This file is contains the cross-platform and basic definitions for the X-Plane SDK.
The preprocessor macros APL and IBM must be defined to specify the compilation target; define APL to 1 and IBM 0 to compile on Macintosh and APL to 0 and IBM to 1 for Windows. You must specify these macro definitions before including XPLMDefs.h or any other XPLM headers. You can do this using the -D command line option or a preprocessor header.
These definitions control the importing and exporting of functions within the DLL.
You can prefix your five required callbacks with the PLUGIN_API macro to declare them as exported C functions. The XPLM_API macro identifies functions that are provided to you via the plugin SDK. (Link against XPLM.lib to use these functions.)
These definitions are used in all parts of the SDK.
typedef int XPLMPluginID;
Each plug-in is identified by a unique integer ID. This ID can be used to disable or enable a plug-in, or discover what plug-in is ‘running’ at the time. A plug-in ID is unique within the currently running instance of X-Plane unless plug-ins are reloaded. Plug-ins may receive a different unique ID each time they are loaded. This includes the unloading and reloading of plugins that are part of the user’s aircraft.
For persistent identification of plug-ins, use XPLMFindPluginBySignature in XPLMUtiltiies.h
-1 indicates no plug-in.
These bitfields define modifier keys in a platform independent way. When a key is pressed, a series of messages are sent to your plugin. The down flag is set in the first of these messages, and the up flag in the last. While the key is held down, messages are sent with neither to indicate that the key is being held down as a repeated character.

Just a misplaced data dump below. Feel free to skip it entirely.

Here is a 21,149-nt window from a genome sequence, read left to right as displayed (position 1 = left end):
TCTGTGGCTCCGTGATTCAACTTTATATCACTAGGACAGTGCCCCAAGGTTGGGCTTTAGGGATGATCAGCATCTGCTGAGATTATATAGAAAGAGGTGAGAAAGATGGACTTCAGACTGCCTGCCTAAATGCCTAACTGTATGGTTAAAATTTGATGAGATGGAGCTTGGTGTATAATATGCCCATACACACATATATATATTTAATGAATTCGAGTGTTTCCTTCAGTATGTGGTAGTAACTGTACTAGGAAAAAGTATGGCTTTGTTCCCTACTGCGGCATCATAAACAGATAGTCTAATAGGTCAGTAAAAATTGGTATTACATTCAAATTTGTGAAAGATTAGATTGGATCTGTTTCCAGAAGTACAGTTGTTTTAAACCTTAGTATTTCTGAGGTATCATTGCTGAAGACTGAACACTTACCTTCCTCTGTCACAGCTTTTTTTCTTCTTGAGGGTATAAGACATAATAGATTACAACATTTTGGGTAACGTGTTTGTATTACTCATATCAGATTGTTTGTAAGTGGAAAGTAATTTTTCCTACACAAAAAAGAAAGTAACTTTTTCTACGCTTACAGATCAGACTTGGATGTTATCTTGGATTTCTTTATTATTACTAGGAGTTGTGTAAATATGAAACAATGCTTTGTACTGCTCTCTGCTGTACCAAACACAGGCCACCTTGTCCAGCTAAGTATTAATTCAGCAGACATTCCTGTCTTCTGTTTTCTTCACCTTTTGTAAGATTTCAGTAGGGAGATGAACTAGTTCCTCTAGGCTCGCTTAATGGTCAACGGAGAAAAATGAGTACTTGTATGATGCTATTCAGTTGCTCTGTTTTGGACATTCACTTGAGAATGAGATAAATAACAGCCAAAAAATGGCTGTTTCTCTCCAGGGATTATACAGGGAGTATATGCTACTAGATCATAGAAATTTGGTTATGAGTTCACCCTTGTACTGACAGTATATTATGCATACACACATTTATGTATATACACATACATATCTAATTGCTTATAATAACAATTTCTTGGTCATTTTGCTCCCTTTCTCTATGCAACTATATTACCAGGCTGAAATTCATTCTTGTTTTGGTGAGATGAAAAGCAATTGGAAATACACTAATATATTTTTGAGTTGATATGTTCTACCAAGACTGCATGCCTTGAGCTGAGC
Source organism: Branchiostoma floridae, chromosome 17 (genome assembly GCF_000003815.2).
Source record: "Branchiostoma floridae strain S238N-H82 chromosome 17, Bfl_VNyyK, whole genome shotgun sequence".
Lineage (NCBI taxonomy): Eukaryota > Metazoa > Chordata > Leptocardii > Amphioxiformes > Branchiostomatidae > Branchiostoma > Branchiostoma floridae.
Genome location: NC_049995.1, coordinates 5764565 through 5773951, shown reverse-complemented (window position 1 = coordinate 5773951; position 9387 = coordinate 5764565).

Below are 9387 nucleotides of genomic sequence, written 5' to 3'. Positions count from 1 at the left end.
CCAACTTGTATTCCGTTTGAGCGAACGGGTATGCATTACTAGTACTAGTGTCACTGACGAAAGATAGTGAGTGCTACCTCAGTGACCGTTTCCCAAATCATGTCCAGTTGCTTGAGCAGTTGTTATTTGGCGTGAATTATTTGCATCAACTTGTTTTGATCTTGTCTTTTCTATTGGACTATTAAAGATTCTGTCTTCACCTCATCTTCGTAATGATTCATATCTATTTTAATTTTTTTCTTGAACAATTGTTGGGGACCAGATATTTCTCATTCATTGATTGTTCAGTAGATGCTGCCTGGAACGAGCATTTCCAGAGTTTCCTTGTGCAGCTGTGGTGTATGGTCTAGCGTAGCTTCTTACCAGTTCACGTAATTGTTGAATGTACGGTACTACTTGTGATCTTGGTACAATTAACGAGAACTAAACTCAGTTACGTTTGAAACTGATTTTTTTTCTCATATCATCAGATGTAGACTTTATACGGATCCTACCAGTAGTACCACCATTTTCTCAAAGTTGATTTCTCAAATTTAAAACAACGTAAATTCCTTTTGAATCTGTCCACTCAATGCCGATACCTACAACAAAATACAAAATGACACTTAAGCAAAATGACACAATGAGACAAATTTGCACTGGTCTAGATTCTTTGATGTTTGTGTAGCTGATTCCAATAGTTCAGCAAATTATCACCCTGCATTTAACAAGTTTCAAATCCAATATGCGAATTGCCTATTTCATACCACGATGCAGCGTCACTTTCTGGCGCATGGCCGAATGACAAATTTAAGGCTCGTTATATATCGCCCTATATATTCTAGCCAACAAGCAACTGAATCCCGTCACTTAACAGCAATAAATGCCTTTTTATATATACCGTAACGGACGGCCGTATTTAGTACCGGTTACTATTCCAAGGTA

The control flag is mapped to the control flag on Macintosh and PC. Generally X-Plane uses the control key and not the command key on Macintosh, providing a consistent interface across platforms that does not necessarily match the Macintosh user interface guidelines. There is not yet a way for plugins to access the Macintosh control keys without using #ifdefed code.
ASCII CONTROL KEY CODES
These definitions define how various control keys are mapped to ASCII key codes. Not all key presses generate an ASCII value, so plugin code should be prepared to see null characters come from the keyboard…this usually represents a key stroke that has no equivalent ASCII, like a page-down press. Use virtual key codes to find these key strokes.
ASCII key codes take into account modifier keys; shift keys will affect capitals and punctuation; control key combinations may have no vaild ASCII and produce NULL. To detect control-key combinations, use virtual key codes, not ASCII keys.
VIRTUAL KEY CODES
These are cross-platform defines for every distinct keyboard press on the computer. Every physical key on the keyboard has a virtual key code. So the “two” key on the top row of the main keyboard has a different code from the “two” key on the numeric key pad. But the ‘w’ and ‘W’ character are indistinguishable by virtual key code because they are the same physical key (one with and one without the shift key).
Use virtual key codes to detect keystrokes that do not have ASCII equivalents, allow the user to map the numeric keypad separately from the main keyboard, and detect control key and other modifier-key combinations that generate ASCII control key sequences (many of which are not available directly via character keys in the SDK).
To assign virtual key codes we started with the Microsoft set but made some additions and changes. A few differences:
- Modifier keys are not available as virtual key codes. You cannot get distinct modifier press and release messages. Please do not try to use modifier keys as regular keys; doing so will almost certainly interfere with users' abilities to use the native X-Plane key bindings.
- Some keys that do not exist on both Mac and PC keyboards are removed.
- Do not assume that the values of these keystrokes are interchangeable with MS v-keys.
#define XPLM_VK_0 0x30
#define XPLM_VK_A 0x41
#define XPLM_VK_EQUAL 0xB0
The following definitions are extended and are not based on the Microsoft key set.